Sciences Advisory Group – Notes from Fall 2012 Meeting

Categories: Advisory Groups, Sciences

The Sciences Advisory Group met on December 13, 2012.

Attending: Carrie Macfarlane (notes) and Daniel Scharstein, co-conveners; Alison Darrow, Bill Hegman, Jeff Munroe, Bob Cluss, Terry Simpkins, Joe Antonioli, Rebekah Irwin, Hans Raum, Rebekah Irwin, Wendy Shook.

The topics of this meeting were:

Updates/questions
Data management
Etextbooks strategy
Curricular technology

1. Updates/Questions (Carrie)

a) Follow-ups from spring meeting:

Library Collection development:

  • List of journal subscriptions by subject have been generated for the departments that requested them. When is a good time to review? CSCI reviewed theirs only for IEEE offer, and Daniel would like to review the rest. Jeff Munroe is interested for Geology too. Lists has been generated for Math and for Chemistry already. We’ll send lists to CSCI and GEOL right away; liaisons will contact Math and Chemistry to inquire about timing (department reps weren’t able to make it to this meeting).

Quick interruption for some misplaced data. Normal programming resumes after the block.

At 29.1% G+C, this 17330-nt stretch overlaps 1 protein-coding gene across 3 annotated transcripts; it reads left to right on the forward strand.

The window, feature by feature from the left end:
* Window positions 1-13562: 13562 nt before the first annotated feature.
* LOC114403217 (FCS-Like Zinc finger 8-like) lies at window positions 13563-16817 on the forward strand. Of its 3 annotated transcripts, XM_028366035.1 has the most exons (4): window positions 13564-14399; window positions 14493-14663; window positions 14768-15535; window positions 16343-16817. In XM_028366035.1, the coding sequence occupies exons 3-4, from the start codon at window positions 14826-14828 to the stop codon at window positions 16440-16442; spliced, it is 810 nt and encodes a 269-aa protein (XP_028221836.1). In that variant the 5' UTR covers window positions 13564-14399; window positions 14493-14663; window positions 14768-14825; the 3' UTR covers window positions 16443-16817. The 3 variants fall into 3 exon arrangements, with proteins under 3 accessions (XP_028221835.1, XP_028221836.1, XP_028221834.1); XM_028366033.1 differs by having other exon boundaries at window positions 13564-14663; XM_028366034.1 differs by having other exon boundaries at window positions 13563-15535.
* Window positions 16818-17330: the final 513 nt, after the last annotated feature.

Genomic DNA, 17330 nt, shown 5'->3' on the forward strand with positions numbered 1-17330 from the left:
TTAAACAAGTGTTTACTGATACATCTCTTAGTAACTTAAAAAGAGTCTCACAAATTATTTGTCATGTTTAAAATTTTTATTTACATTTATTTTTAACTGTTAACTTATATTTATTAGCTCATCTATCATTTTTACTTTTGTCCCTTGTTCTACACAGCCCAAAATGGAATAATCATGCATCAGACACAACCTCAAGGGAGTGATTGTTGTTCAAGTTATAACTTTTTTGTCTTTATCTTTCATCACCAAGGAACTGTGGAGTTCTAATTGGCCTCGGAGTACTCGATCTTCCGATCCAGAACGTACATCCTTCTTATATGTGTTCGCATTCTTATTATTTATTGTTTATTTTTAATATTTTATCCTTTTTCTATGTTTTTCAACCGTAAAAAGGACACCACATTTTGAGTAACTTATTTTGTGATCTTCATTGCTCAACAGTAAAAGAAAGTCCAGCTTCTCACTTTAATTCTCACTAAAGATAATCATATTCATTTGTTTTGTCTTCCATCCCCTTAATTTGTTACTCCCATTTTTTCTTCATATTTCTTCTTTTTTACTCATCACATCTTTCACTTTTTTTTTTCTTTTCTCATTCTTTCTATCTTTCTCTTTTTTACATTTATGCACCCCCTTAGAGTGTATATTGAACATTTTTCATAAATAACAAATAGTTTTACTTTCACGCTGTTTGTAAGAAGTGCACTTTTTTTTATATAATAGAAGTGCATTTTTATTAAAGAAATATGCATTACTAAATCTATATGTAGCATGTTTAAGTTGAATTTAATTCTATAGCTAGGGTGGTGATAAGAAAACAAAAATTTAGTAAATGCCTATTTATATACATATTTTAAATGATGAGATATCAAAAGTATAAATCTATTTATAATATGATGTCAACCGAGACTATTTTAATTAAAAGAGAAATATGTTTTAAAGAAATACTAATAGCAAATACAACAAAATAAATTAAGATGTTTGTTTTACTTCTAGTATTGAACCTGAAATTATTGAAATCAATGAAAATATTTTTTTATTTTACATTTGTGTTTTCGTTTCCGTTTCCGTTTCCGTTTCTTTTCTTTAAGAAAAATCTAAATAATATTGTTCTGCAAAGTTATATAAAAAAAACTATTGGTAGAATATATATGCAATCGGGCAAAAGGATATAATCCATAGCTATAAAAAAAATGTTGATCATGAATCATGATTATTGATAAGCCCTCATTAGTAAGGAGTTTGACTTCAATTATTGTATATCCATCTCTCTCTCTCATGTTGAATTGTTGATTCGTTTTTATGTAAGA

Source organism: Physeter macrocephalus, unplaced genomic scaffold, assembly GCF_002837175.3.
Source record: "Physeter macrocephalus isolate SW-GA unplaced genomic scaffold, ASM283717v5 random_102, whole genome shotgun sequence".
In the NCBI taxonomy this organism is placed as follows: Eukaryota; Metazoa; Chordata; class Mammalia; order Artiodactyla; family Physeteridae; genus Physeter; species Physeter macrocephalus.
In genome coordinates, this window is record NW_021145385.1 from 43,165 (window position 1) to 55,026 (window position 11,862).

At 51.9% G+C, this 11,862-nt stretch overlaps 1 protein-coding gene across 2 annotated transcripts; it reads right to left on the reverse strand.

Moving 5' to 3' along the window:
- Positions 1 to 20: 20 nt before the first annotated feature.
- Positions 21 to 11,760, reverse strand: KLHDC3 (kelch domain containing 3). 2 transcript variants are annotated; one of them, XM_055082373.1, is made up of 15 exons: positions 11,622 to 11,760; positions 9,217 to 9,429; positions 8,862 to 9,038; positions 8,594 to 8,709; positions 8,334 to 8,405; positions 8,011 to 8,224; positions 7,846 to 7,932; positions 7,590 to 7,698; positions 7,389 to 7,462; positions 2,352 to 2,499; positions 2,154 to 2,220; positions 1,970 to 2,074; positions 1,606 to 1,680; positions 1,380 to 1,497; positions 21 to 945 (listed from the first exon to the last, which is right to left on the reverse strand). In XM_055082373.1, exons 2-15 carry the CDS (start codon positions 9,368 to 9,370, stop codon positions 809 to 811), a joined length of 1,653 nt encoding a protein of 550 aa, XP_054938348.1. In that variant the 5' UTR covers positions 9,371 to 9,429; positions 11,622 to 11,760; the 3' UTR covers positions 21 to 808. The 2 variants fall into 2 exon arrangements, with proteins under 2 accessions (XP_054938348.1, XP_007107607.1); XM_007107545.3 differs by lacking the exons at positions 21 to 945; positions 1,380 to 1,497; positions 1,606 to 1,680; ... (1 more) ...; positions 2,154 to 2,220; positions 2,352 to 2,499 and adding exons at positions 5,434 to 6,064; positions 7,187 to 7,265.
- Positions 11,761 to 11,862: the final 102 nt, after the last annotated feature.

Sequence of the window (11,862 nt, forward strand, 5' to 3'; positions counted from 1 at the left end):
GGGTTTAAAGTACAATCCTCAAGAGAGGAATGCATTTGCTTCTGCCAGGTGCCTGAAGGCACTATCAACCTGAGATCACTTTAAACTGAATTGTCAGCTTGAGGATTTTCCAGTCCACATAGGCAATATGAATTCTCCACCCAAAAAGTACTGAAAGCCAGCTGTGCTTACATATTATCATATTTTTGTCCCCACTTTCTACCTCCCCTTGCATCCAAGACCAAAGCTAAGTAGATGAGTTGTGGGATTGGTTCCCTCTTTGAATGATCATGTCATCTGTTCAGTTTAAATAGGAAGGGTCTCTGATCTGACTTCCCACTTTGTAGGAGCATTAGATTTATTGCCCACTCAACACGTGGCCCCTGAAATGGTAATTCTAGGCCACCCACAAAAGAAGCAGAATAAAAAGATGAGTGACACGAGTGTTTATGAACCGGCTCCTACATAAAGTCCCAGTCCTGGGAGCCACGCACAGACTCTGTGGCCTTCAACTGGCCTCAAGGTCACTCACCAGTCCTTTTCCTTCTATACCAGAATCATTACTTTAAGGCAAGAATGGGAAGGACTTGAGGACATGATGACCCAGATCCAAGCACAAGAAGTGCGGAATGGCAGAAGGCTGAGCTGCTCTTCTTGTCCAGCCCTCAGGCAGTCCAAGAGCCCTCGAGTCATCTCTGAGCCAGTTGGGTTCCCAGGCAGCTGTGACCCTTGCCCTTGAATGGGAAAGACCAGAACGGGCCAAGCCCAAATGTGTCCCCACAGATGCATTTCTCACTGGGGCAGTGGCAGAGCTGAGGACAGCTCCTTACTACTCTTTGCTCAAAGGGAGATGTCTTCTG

• Weeding partial runs of journals: We’ve been doing this at the Davis Family Library. It requires careful review of holdings here and at other libraries. We’ll do this at Armstrong after our current weeding project (see below) is complete.

Information literacy survey:

  • Last year, faculty found our one-page summary of findings useful. We’ll produce a one-page summary of this year’s findings too.
  • Last year, faculty were concerned that students have trouble with evaluating sources and knowing how and when to cite sources. We’re looking for ways to make our instruction regarding these skills more interesting. For example, librarians can work with faculty to create assignments that present more opportunities to address these issues. In addition, librarians are incorporating more interactive teaching methods into their workshops.

Tech support in BiHall: